When that emerged, Julian was promoted as John's successor - even though he could hardly hope to measure up to his father's colossal influence, originality or charisma.
The album, on which even his voice sounded hauntingly like his father's, was a success, selling a million copies in America, and the single, Too Late For Goodbyes, was an international hit. The pressure on Julian, though, was immense.
Suddenly he had money. He started to spend a lot of time in Los Angeles and dated a number of eligible women including Brooke Shields and Kylie Minogue.
His next three albums were not so successful and by the end of the 1980s - when Sean was attending a select boarding school in Switzerland - Julian was heading for the buffers.
He felt manipulated by the music industry, became depressed and struggled to control his fondness for alcohol and cocaine.
Drug dealer Rayce Newman counted him as a favoured client. Rayce says that he and Julian would rent a suite at the Mondrian Hotel in LA then stay up for three or four days snorting cocaine. After one such session, says Rayce, Julian went on holiday to Mexico for a month to recover.
He retreated from public view for seven years. A deal in 1996 gave him a percentage of John's royalties and a lump sum which, Julian says, is far less than the £20 million reported, but which nevertheless meant he was financially set for life.
He had homes in Monaco, France, LA and London and would drift from place to place, having holidays with other wealthy and well-connected friends.
Eventually, Julian resurfaced in 1998 with an album called Photograph Smile. It was a modest success - but it was outshone by Sean's first album which came out on the same day.
Julian was sure it wasn't a coincidence and that Yoko was behind the clash - muttering darkly about her spending fortunes to make sure that Sean came out on top.
Sean, like Julian, had never been in much doubt that he wanted to be a musician.
By the time he was in his teens, he had supported his mother's "noise rock" band and started a romance with keyboard player Yuka Honda, a Japanese beauty 15 years his senior - an uncanny echo of his father's romance with Yoko. They composed music together in the bath, said Sean.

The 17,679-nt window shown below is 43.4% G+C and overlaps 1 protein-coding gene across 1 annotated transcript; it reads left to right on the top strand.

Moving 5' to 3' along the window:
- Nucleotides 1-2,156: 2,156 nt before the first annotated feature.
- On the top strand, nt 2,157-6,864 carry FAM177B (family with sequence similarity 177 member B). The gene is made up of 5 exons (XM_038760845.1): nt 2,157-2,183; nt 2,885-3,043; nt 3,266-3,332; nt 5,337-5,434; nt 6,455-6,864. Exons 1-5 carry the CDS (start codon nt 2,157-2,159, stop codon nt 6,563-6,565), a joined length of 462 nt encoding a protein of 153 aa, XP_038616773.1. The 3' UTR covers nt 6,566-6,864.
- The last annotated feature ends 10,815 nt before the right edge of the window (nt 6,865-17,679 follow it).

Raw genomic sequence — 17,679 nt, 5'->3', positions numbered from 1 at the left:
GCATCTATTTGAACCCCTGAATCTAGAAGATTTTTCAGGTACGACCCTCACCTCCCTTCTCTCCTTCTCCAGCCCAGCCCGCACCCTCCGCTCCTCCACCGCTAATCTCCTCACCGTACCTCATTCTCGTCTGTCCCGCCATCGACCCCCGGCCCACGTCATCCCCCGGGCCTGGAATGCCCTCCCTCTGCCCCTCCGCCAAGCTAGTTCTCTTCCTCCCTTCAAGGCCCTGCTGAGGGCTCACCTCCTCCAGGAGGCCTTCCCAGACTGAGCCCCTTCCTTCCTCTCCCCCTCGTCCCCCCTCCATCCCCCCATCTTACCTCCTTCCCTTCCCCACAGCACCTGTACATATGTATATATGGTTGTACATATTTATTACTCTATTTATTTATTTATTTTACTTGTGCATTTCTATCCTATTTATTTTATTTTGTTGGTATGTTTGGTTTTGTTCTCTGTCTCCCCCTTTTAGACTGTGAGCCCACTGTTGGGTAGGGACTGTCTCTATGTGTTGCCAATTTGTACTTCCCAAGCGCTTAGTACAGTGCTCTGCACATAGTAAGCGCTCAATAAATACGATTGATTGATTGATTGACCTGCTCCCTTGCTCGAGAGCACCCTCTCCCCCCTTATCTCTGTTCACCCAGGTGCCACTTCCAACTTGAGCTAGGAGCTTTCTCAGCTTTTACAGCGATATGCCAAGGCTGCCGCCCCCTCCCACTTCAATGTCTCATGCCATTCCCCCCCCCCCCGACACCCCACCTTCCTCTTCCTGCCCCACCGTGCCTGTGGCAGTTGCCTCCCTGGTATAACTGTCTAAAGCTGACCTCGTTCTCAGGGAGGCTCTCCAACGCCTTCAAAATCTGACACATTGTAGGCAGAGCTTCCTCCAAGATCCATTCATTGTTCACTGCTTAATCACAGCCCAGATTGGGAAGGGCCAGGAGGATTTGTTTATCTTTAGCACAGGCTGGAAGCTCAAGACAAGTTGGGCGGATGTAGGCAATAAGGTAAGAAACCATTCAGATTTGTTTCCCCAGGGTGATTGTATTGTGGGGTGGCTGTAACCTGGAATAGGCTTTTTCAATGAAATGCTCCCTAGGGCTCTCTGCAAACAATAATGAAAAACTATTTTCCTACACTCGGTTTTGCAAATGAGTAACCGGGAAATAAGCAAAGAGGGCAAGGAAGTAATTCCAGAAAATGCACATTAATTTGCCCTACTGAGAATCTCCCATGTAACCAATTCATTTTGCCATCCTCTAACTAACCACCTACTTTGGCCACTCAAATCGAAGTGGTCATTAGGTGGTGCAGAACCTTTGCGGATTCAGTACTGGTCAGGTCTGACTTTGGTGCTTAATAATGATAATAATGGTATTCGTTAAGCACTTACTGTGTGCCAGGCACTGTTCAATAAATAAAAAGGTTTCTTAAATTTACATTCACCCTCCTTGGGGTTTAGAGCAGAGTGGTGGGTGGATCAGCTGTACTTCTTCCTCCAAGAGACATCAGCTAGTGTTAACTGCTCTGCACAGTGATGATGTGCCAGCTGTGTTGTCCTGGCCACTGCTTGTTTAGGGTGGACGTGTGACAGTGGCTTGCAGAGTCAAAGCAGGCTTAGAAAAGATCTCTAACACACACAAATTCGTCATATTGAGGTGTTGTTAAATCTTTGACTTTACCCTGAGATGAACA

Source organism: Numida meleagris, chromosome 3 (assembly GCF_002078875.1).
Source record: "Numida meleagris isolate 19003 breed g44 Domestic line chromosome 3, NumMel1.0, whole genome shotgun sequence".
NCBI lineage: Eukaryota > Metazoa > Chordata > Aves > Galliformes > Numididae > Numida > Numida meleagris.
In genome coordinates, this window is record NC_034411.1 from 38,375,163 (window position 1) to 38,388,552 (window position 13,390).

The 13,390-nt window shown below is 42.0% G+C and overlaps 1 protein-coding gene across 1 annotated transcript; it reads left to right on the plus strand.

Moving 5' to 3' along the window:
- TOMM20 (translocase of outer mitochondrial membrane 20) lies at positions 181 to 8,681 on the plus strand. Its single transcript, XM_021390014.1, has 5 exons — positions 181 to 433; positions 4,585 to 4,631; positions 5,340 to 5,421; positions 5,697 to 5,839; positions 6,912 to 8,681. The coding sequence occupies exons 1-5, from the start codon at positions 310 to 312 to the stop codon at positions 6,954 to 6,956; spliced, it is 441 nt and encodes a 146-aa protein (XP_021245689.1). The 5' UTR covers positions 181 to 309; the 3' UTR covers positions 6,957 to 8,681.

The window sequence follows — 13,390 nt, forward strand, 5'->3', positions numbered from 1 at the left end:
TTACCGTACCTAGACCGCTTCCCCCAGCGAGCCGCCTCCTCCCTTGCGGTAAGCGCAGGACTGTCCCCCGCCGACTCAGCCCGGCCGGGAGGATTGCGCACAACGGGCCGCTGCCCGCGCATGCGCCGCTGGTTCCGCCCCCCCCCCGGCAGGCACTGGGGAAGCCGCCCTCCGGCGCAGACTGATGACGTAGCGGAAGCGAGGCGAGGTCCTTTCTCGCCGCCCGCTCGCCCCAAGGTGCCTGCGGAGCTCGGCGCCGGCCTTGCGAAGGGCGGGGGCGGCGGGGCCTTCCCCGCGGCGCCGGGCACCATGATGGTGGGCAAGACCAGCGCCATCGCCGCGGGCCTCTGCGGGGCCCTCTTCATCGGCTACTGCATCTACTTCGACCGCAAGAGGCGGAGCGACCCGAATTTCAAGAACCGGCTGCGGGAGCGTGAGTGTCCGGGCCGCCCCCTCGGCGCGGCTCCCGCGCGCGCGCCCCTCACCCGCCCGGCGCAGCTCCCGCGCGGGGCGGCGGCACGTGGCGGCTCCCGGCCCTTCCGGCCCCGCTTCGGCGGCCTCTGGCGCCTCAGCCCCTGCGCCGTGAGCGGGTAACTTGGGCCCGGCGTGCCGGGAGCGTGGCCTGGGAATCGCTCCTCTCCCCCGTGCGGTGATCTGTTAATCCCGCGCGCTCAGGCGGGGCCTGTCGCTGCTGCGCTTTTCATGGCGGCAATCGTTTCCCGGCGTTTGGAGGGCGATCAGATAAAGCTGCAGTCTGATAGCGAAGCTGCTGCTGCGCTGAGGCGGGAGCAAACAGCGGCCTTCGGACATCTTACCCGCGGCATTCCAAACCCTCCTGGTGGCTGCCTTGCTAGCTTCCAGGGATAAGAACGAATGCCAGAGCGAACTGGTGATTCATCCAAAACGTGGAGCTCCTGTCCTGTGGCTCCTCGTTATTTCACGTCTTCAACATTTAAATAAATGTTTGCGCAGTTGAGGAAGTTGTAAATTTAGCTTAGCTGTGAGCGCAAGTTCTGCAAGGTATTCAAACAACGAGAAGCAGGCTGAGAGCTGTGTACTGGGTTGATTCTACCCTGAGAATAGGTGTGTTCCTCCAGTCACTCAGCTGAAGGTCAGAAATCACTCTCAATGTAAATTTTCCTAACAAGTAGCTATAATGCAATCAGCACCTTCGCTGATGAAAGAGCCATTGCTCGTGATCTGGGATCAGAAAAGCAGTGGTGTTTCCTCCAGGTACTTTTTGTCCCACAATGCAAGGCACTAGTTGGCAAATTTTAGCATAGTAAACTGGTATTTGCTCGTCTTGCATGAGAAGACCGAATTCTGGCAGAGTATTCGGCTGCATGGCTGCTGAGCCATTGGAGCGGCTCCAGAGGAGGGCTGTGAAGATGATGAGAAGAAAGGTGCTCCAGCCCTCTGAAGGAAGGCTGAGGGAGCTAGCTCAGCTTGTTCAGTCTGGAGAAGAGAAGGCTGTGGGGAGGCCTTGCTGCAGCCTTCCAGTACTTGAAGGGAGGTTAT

His first album reached only No133 in the American charts, but Sean was not put off. He began a degree course at Columbia University then started a three-year romance with Bijou Phillips, daughter of Mamas And Papas star John.
She betrayed him by sleeping with his best friend, Max LeRoy, who later died in a motorbike accident. This was the spur which led Sean to write the album Friendly Fire, with which he is now touring.
"I'm really sad about losing my best friend and I think I'm just one of those people who need to process their emotional lives through art. I think if I hadn't had that outlet, I might have gone insane or killed myself."
He cuts a rather whimsical figure, in his tweedy jackets and neckties. His major influences are cited in the following order: "Mom, Dad, The Beach Boys."
Sean, perhaps through a happy accident of temperament, seems to struggle less than Julian with the shadow cast by Lennon and The Beatles.
He once said: "I've never tried to avoid The Beatles. I can't. It's me. It would be like trying to avoid my left leg. It's an honour and a privilege to be part of his legacy."
Julian must wish he felt that way. He honours his father's memory as a musician, but not as a dad. "As a father, I have no respect for him," says this softly spoken man.
Julian and Lucy are still together, but have no children. Now two years older than his father was when he died, he is once again recording an album, though it may be released just as a download.
Julian's business partner, Patrick Cousins, said: "He keeps a low profile these days and that is deliberate.
"He has been offered the chance to go on reality TV shows such as I'm A Celebrity, but it's not his thing. He is quite happy getting on with life out there. He would rather disappear, frankly."
With his famous name and familiar face, there is little chance of that.